Dio Suhenda, Jakarta – Executive Director of the Centre for Strategic and International Studies (CSIS) Jakarta, Phillip J. Vermonte pointed out the presence of political influences in Indonesian disaster management.
In a discussion titled 'understanding the likelihood of prevalent risks, political dynamics of hazard and disaster policymaking in South-East Asia' held as part of the ASEAN High-Level Symposium on Disaster Management, Phillip lectured on the problems of disaster management in the ASEAN region.
"Over the years, ASEAN members are more keen to cooperate and they produce so many documents and cooperation. The problem is that disaster management falls under various institutions under ASEAN. We need to mainstream and synchronize all these initiatives," said Phillip, in the ASEAN Secretariat Building, South Jakarta, on Wednesday, February 26, 2020.
Phillip stated that political issues surround disaster management. In aspects of the approach, debates have occurred between a civilian or military-led response. Furthermore, the acceptance of international aid has at times, also become an issue in disaster management.
As such, the CSIS saw a positive trend in the way that disaster management is constructed as political events in Indonesia. Phillip pointed out that disaster management is not only capitalized as a means to garner support from voters, but political-figures are also now integrating this knowledge into their policies in order to seem most prepared to manage disasters.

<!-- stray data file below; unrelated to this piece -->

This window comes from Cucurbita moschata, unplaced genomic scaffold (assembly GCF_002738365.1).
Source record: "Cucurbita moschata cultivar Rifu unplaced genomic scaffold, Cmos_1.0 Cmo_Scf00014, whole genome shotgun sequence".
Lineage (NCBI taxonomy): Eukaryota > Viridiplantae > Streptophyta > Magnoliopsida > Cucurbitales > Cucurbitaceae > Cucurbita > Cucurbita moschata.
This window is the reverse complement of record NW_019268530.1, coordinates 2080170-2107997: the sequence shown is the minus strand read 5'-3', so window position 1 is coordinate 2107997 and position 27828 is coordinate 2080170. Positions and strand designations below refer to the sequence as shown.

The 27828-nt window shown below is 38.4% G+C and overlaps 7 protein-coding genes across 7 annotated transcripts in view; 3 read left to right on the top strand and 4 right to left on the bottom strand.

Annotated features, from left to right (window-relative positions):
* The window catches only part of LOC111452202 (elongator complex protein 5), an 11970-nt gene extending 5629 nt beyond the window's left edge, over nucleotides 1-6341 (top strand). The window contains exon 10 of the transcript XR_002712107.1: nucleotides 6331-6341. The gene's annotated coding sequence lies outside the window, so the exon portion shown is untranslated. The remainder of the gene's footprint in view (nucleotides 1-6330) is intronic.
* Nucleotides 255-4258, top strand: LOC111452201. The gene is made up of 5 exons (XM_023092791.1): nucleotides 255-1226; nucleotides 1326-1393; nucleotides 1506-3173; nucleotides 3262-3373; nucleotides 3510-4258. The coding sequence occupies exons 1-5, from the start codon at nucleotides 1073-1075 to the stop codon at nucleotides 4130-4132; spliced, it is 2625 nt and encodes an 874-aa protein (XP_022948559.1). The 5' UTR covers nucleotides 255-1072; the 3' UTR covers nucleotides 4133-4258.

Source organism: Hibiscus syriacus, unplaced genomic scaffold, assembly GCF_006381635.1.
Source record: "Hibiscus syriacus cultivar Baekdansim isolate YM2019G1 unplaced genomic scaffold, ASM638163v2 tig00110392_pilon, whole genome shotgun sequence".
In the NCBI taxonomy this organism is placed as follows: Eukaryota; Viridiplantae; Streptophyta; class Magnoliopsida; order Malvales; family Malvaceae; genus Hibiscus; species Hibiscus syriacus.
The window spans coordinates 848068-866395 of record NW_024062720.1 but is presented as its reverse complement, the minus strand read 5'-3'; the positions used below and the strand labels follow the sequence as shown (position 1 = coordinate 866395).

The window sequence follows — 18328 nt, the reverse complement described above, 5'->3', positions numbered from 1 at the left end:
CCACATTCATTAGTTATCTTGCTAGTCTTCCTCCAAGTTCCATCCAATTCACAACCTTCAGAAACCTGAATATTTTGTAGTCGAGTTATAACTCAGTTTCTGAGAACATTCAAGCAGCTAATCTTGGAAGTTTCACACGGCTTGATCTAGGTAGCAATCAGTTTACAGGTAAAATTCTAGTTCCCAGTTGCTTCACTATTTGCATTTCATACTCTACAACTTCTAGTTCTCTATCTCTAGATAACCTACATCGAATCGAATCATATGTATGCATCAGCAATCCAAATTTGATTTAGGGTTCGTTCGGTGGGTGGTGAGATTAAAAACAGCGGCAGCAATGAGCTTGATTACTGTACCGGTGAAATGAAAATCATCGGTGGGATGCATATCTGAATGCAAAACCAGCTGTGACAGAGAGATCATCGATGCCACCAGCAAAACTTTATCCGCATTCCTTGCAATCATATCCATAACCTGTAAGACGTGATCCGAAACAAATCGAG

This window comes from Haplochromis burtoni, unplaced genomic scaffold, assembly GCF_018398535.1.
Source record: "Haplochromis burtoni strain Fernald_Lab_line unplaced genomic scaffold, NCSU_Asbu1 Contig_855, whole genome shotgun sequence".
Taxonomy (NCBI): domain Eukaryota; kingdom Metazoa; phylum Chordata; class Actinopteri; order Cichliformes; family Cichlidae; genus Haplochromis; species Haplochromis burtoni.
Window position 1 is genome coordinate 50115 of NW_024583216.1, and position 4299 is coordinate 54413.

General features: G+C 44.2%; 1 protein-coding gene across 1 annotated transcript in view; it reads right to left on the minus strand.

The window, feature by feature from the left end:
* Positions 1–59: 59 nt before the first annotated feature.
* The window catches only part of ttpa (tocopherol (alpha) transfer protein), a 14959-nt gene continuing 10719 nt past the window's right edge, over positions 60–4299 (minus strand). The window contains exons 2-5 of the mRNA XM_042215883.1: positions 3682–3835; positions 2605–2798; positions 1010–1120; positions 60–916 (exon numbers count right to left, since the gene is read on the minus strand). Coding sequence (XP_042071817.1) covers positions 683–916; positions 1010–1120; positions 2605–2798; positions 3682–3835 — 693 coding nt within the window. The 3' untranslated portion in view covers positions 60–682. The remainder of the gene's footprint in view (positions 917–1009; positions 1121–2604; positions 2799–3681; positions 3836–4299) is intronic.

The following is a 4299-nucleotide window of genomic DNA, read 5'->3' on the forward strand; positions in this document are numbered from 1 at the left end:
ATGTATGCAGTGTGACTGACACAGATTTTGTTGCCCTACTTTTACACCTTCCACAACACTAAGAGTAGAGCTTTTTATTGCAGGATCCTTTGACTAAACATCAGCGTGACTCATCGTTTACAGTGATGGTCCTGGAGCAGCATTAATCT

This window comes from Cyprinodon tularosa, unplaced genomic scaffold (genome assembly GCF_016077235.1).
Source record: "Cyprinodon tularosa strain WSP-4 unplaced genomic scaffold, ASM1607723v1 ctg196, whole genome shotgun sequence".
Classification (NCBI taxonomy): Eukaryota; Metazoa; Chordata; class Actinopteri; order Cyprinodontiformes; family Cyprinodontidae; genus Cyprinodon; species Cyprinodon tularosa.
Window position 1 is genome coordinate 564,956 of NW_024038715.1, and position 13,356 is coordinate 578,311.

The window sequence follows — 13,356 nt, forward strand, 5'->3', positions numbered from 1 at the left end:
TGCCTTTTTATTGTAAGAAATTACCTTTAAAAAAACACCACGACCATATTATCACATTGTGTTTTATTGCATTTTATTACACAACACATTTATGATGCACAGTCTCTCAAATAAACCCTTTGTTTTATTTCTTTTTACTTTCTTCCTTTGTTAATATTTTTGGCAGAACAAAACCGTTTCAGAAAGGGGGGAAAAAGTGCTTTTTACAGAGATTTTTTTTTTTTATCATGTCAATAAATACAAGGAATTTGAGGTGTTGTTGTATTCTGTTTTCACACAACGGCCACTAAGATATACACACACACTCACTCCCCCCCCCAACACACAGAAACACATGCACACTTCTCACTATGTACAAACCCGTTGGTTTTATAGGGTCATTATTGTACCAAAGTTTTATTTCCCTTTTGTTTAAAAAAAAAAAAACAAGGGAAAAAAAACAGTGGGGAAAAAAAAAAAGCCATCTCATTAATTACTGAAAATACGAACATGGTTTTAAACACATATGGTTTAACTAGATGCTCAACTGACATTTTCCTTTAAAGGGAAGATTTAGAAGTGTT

"For example, during the (regional) election time, the disasters that occurred in Palu in 2018, politicians and various political groups competed in delivering assistance to the affected region. Then, during the normal period now, we see more and more political parties try to be seen as the most prepared," Phillip claimed.
The Executive Director for CSIS continued that disasters are inevitable and the management of disasters has been increasingly volatile due to climate change. With ASEAN's geographical location, the built-up CO2 gasses will only serve to further complicate disaster management.
In response, Dean for the Asian Development Bank Institute, Naoyuki Yoshino, introduced the idea for taxation on CO2 gasses, wherein the tax revenues can be used to fund disaster management financial reserves.
"I think it is very important to charge tax to CO2, globally, same tax rate, because many of the disasters have been created by climate change," Naoyuki stated, in the ASEAN Secretariat Building, on Wednesday, February 26.
The ASEAN High-Level Symposium on Disaster Management is being held starting from Tuesday, February 26 to Wednesday, February 27, 2020, in the ASEAN Secretariat Building, South Jakarta.
The symposium revolves around calls for collaborative efforts to reinforce ASEAN State Members' cooperation and advance the regional mechanisms in place to ensure effectiveness in tackling disaster management efforts.